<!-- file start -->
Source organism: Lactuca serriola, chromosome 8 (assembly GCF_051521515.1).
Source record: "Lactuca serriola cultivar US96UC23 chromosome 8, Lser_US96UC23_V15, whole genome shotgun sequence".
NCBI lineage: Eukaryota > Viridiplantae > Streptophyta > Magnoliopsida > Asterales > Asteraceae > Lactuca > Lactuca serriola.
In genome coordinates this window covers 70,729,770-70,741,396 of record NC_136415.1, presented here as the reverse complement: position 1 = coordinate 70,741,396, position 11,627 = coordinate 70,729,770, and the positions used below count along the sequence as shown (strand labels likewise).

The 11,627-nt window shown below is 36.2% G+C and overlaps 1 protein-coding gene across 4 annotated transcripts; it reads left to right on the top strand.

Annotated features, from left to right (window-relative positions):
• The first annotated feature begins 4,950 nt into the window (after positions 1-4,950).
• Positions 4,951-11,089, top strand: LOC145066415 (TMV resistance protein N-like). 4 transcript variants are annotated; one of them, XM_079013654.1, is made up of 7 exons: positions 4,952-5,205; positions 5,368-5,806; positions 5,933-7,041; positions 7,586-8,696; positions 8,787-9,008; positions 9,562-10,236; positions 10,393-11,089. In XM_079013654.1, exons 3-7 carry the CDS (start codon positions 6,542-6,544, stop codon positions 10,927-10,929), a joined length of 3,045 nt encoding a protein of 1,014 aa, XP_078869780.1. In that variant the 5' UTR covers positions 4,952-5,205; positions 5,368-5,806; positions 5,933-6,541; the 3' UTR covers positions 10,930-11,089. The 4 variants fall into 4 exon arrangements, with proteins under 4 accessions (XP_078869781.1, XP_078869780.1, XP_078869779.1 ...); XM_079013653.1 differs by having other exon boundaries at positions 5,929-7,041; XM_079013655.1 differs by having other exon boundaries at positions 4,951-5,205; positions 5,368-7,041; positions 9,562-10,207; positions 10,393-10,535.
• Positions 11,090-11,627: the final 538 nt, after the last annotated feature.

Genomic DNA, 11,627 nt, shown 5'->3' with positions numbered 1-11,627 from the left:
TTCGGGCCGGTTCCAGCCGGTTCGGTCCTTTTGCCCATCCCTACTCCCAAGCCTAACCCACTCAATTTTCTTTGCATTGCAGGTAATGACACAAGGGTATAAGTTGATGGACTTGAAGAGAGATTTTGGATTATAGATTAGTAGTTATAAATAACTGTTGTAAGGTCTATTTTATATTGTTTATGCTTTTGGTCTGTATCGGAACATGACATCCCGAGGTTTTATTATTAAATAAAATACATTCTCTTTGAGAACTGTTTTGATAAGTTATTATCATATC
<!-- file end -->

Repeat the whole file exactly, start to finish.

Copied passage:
Source organism: Lactuca serriola, chromosome 8 (assembly GCF_051521515.1).
Source record: "Lactuca serriola cultivar US96UC23 chromosome 8, Lser_US96UC23_V15, whole genome shotgun sequence".
NCBI lineage: Eukaryota > Viridiplantae > Streptophyta > Magnoliopsida > Asterales > Asteraceae > Lactuca > Lactuca serriola.
In genome coordinates this window covers 70,729,770-70,741,396 of record NC_136415.1, presented here as the reverse complement: position 1 = coordinate 70,741,396, position 11,627 = coordinate 70,729,770, and the positions used below count along the sequence as shown (strand labels likewise).

The 11,627-nt window shown below is 36.2% G+C and overlaps 1 protein-coding gene across 4 annotated transcripts; it reads left to right on the top strand.

Annotated features, from left to right (window-relative positions):
• The first annotated feature begins 4,950 nt into the window (after positions 1-4,950).
• Positions 4,951-11,089, top strand: LOC145066415 (TMV resistance protein N-like). 4 transcript variants are annotated; one of them, XM_079013654.1, is made up of 7 exons: positions 4,952-5,205; positions 5,368-5,806; positions 5,933-7,041; positions 7,586-8,696; positions 8,787-9,008; positions 9,562-10,236; positions 10,393-11,089. In XM_079013654.1, exons 3-7 carry the CDS (start codon positions 6,542-6,544, stop codon positions 10,927-10,929), a joined length of 3,045 nt encoding a protein of 1,014 aa, XP_078869780.1. In that variant the 5' UTR covers positions 4,952-5,205; positions 5,368-5,806; positions 5,933-6,541; the 3' UTR covers positions 10,930-11,089. The 4 variants fall into 4 exon arrangements, with proteins under 4 accessions (XP_078869781.1, XP_078869780.1, XP_078869779.1 ...); XM_079013653.1 differs by having other exon boundaries at positions 5,929-7,041; XM_079013655.1 differs by having other exon boundaries at positions 4,951-5,205; positions 5,368-7,041; positions 9,562-10,207; positions 10,393-10,535.
• Positions 11,090-11,627: the final 538 nt, after the last annotated feature.

Genomic DNA, 11,627 nt, shown 5'->3' with positions numbered 1-11,627 from the left:
TTCGGGCCGGTTCCAGCCGGTTCGGTCCTTTTGCCCATCCCTACTCCCAAGCCTAACCCACTCAATTTTCTTTGCATTGCAGGTAATGACACAAGGGTATAAGTTGATGGACTTGAAGAGAGATTTTGGATTATAGATTAGTAGTTATAAATAACTGTTGTAAGGTCTATTTTATATTGTTTATGCTTTTGGTCTGTATCGGAACATGACATCCCGAGGTTTTATTATTAAATAAAATACATTCTCTTTGAGAACTGTTTTGATAAGTTATTATCATATC